|Boxing Book Review: Sorcery at Caesars
By Antonio Santiago, Doghouse Boxing (Sept 6, 2012) Doghouse Boxing
By Antonio Santiago, Doghouse Boxing. One of the sub-genres I wish were covered more in the boxing book
genre is great fights. Battles like Dempsey-Firpo, Gomez-Pintor,
Sanchez-Gomez, the Gatti-Ward trilogy, the Barrera-Morales trilogy and
Hagler-Hearns. I guess I could sit down and try writing about one of
those by myself, but I do not have the in-site experience that a writer
like Steve Marantz had when writing his book, Sorcery at Caesars’ (2008,
Inkwater Press, ISBN-10: 1592993362 ISBN-13: 978-1592993369,
inkwaterpress.com, all rights reserved). Marantz had been there at the
1987 bout, reporting for a newspaper.
Marantz takes us back to
the night of April 6, 1987, when Leonard and Hagler took on the ring to
battle for twelve rounds (I thought Leonard was just committing suicide)
and to the years before the fight, giving us a vivid account of the key
moments that led to one of the 1980’s most talked about fights. He
studies both Leonard’s and Hagler’s characters, revealing parts about
the persons behind the faces of the warriors. He also reviews other
people around them, such as Ollie Dunlap, Roger and Juanita Leonard, and
the Petronelli brothers and Bertha Hagler.
this book, one realizes that despite what Leonard said on November 9th,
1982, that the fight with Hagler would never happen, it was meant to
happen all along.
Marantz drives us in this book the way that a
pilot takes us from the departure airport to the arrival one, straight,
to the point and without pausing for a break. Really, thus, he gives us a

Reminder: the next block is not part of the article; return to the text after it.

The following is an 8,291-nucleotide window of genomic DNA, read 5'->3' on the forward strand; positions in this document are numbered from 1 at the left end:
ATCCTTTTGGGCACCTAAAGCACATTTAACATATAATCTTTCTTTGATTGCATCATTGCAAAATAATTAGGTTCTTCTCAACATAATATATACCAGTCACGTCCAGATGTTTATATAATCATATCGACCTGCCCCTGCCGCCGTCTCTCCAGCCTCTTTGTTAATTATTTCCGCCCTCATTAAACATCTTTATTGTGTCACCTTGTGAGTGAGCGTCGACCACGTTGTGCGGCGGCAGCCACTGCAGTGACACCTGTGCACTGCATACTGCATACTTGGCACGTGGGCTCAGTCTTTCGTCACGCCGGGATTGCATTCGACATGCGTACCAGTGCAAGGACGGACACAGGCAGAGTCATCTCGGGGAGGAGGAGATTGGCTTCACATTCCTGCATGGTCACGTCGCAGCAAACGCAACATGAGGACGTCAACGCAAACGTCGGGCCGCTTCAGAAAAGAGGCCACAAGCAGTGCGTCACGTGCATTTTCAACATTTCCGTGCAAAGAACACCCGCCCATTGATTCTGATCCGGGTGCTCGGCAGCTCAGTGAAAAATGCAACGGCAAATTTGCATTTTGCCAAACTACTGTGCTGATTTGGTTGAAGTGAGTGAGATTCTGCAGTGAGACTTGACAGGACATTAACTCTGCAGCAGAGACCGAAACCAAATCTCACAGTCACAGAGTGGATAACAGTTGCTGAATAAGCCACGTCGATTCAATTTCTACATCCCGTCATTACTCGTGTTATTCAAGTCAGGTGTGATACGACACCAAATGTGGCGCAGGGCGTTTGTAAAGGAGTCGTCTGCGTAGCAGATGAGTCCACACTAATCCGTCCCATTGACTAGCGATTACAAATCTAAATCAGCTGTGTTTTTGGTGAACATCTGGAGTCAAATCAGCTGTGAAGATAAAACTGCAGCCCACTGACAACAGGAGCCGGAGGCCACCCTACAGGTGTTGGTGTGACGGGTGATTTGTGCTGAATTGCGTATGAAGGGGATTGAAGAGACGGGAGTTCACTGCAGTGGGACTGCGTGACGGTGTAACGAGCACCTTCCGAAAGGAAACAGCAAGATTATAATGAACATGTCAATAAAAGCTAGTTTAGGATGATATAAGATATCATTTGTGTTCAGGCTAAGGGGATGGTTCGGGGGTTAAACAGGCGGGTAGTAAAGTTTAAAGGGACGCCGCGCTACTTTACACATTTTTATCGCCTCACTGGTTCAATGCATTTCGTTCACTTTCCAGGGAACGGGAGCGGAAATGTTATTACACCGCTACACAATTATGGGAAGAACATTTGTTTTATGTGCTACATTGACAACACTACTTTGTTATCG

fresh insight into the deals that took place in order for the fight to
happen, and into the fight itself. And while Leonard-Hagler was
certainly no Ali-Frazier (which fight is?), and in a sense it was a bit
of a let-down action wise, it was still an intriguing bout that gave us
The book is small in size, making it a coffee-table
type of book and comfortable to read. You can take it along with you on
a business trip and it won’t take much space away from your paper-work.
Heck, if you are one of the many ladies that like boxing and read my
articles faithfully, you could fit it on your purse perfectly!
a funny note, the book’s cover has a photo of Hagler and Leonard
staring at each other so close, my 7 year old niece Nina asked me if
they were about to kiss!
The cover is all dark, but you can see a photo of the fight behind the faces of the boxers.
a suggested prize of $19.99, I really recommend this book to anyone who
wants to learn about boxing history, or to review part of it through
the eyes of Marantz. You will certainly not regret it.
“Sorcery” is truly deserving of forming part of every Caesars’ (and everyone else’s ) bookshelf!
Please send all Questions and comments to Antonio at TJ69662094@aol.com.
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